Rain falls in Los Angeles, and so do Cubs in 12 innings
BY GORDON WITTENMYER Staff Reporter August 2, 2014 11:16PM
Los Angeles Dodgers' Hanley Ramirez, right, celebrates as he heads home after hitting a three-run home run to win the game during the 12th inning of a baseball game against the Chicago Cubs, Saturday, Aug. 2, 2014, in Los Angeles. (AP Photo/Mark J. Terrill)
Updated: August 3, 2014 2:05AM
LOS ANGELES — Rumor has it there is indeed a tarp for the infield in case of rain at Dodger Stadium.
Supposedly, it’s behind the center-field well, safely stowed for the home rainout the Dodgers get every 14 years or so.
Having the grounds crew try to drag that thing from the far recesses of the stadium — if the umpires had decided to declare the first rain delay there in more than five years — would have been about the only thing that could have made Saturday’s rainy night any stranger than it already seemed.
As it was, a steady rain fell on the Cubs and Los Angeles Dodgers from the bottom of the ninth inning until well after Hanley Ramirez hit a hanging curveball from Blake Parker into the left-field bullpen for a three-run homer with two out in the 12th.
It gave the Dodgers a 5-2 victory over the Cubs on a night that might have re-set the bar for the Cubbie Occurrence.
Cubs manager Rick Renteria, a Southern California native with 40 soggy friends and family on hand for the game, said he didn’t remember being involved in a game in L.A. at any level that got rained on.
“It’s a rarity,” he said.
But it amounted more to a surreal backdrop to another epic Cubs drama in a week full of them.
It was the Cubs’ third extra-inning game in five days — for a total of 56 innings in that span.
“Those guys end up grinding you out,” Renteria said of his Cubs. “We played a lot of extra-inning ballgames this year. It goes to show you that no matter who their opponents are, they compete.”
The Cubs are 5-8 in extra-inning games this year, including 1-2 in the three this past week.
Until Ramirez’s walk-off homer, six Cub relievers had combined for six scoreless innings, allowing just four hits, all singles, and a walk.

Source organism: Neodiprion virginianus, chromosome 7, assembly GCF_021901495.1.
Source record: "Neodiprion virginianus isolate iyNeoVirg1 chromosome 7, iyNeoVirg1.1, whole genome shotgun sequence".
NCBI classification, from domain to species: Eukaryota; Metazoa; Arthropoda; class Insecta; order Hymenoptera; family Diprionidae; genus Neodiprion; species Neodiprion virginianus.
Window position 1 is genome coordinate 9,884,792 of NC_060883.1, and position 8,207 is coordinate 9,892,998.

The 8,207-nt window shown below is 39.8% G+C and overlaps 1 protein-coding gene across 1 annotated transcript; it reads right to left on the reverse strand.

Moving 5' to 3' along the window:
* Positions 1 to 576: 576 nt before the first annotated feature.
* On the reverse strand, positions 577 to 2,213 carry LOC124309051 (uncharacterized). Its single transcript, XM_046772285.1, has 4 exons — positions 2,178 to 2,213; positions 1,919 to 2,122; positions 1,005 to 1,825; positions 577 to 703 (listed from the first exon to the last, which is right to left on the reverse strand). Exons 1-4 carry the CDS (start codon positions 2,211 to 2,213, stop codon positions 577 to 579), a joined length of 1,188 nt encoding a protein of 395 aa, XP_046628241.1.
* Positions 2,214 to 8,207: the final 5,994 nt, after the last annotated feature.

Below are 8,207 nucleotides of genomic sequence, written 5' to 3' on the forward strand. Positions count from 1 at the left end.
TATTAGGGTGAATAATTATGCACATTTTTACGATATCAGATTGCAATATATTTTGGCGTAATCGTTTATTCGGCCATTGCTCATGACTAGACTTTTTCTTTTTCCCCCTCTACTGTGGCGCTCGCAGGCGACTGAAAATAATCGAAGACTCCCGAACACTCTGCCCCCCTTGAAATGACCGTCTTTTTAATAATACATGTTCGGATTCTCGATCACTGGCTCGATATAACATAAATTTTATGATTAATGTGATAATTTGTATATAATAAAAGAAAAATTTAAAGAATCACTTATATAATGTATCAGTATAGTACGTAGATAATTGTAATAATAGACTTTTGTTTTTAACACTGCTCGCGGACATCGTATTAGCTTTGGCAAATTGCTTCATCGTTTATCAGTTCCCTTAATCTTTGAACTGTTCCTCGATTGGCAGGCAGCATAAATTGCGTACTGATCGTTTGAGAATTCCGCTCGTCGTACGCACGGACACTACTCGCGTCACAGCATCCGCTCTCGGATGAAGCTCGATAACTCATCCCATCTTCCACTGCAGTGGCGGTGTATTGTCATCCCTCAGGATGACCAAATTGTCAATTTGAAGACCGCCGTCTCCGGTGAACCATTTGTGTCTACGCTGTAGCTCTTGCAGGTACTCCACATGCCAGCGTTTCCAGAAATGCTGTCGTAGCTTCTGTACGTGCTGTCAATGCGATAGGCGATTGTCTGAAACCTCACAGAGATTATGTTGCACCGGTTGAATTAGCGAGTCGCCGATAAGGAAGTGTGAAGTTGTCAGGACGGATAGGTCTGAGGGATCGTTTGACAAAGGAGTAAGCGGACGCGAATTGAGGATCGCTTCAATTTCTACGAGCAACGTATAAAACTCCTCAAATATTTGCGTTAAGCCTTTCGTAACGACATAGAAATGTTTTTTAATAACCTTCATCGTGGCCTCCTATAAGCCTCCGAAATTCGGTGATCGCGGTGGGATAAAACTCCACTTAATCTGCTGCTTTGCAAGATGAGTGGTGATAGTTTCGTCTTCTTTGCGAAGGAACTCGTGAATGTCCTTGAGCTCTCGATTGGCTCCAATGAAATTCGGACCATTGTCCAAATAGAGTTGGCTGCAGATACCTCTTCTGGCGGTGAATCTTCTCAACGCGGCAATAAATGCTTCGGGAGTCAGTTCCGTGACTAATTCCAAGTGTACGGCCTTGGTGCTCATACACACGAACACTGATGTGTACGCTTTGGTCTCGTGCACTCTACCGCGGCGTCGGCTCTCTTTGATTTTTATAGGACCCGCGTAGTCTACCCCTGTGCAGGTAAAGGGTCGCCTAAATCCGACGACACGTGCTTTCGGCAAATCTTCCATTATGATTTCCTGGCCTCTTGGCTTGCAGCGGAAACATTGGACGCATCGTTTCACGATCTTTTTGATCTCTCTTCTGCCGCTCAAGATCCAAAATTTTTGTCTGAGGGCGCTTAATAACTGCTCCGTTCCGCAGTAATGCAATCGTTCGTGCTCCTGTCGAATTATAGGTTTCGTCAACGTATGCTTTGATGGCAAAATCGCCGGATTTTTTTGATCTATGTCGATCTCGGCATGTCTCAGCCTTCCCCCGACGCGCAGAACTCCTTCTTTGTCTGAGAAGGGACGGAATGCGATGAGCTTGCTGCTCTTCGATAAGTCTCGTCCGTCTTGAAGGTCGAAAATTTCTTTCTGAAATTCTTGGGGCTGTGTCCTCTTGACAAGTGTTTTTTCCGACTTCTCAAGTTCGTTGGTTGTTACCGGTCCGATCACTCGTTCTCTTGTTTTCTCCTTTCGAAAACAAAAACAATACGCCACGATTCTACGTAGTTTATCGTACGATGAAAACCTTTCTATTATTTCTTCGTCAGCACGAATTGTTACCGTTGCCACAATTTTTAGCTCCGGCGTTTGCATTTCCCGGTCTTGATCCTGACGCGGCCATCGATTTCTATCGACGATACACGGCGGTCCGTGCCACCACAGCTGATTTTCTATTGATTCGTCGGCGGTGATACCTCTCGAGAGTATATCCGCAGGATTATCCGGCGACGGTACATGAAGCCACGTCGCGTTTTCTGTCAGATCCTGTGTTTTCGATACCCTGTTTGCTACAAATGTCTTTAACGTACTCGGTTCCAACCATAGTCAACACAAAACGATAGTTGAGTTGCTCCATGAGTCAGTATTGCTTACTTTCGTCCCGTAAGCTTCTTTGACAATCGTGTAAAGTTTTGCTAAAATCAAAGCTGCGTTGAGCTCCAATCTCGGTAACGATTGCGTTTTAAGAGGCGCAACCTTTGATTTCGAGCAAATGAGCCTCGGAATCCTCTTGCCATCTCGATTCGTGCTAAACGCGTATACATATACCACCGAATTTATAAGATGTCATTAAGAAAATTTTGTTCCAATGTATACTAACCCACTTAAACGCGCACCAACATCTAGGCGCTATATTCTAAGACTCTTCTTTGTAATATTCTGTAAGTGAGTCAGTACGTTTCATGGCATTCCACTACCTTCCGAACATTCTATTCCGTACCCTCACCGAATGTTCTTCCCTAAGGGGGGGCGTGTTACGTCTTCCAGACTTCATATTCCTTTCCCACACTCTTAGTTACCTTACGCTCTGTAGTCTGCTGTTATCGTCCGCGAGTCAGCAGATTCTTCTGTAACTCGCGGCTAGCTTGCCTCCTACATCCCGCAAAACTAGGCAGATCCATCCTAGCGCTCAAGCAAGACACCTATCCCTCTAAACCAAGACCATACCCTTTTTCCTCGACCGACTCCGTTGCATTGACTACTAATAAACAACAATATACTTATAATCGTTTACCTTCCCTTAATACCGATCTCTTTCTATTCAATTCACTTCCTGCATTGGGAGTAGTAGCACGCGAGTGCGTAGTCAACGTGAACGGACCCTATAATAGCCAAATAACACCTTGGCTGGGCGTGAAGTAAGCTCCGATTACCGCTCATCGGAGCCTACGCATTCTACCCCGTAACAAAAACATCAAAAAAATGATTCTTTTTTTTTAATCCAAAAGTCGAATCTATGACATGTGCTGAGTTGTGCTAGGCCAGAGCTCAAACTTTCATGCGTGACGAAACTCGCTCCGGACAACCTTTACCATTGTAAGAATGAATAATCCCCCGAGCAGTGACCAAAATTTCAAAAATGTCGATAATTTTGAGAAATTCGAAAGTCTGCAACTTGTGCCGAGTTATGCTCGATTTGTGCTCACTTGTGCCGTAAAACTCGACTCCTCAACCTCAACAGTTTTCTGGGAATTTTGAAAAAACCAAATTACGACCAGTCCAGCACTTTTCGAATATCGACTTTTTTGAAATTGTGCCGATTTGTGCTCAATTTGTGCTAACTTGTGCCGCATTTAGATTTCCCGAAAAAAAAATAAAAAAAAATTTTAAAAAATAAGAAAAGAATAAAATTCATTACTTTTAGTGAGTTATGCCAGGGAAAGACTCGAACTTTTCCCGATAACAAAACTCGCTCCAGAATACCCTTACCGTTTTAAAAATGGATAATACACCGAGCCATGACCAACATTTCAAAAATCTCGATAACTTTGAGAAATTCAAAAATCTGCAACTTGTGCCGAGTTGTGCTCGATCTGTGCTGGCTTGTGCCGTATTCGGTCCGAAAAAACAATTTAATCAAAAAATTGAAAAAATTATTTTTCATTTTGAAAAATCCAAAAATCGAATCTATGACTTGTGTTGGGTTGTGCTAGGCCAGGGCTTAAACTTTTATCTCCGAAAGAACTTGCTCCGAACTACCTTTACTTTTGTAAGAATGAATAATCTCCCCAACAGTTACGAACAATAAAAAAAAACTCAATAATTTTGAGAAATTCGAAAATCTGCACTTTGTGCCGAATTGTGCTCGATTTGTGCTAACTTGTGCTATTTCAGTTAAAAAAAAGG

That included long man Carlos Villanueva’s head-scratching appearance with two out in the sixth and a man on third to face light-hitting No. 8 batter Drew Butera, who popped up Villanueva’s first and only pitch of the game.
The Cubs tied it in the top of the seventh. They had two men left in the pen when the game ended.
They put two men on in the 12th against Jamey Wright on singles by Chris Coghlan and Starlin Castro, but Justin Ruggiano struck out to end the threat.
The Cubs scored in the first on Coghlan’s one-out double and Castro’s two-out, run-scoring single.
After Matt Kemp hit his fourth home run in five games — a two-run shot in the fourth — the Cubs tied it in the seventh on Arismendy Alcantara’s two-out double to the wall in right-center that scored Junior Lake from first.
Before this one reached the late-inning Twilight Zone portion of the night, Cubs elder rookie Tsuyoshi Wada made another argument for an extended stay in the rotation.
The former Japanese standout, who had his first two big-league seasons washed out by an elbow injury, pitched two outs into the sixth and looked commanding enough to finish the inning before Renteria yanked him for Villanueva with 103 pitches.
“I wasn’t surprised,” Wada said through a translator. “I knew we were trying to win the game. I respect the decision. My pitch count was high. I would probably have gotten the out, but we were trying to get a win, so [I understand].”
Wada gave up two runs, six hits and two walks (one intentional), lowering his ERA to 3.32 in four starts.
After his first big-league win five days earlier, Wada, 33, was asked how he viewed his potential future with the club.
“It’s not like I’m looking at the big picture right now,” he said then. “It’s just game-by-game and not thinking about too far ahead.”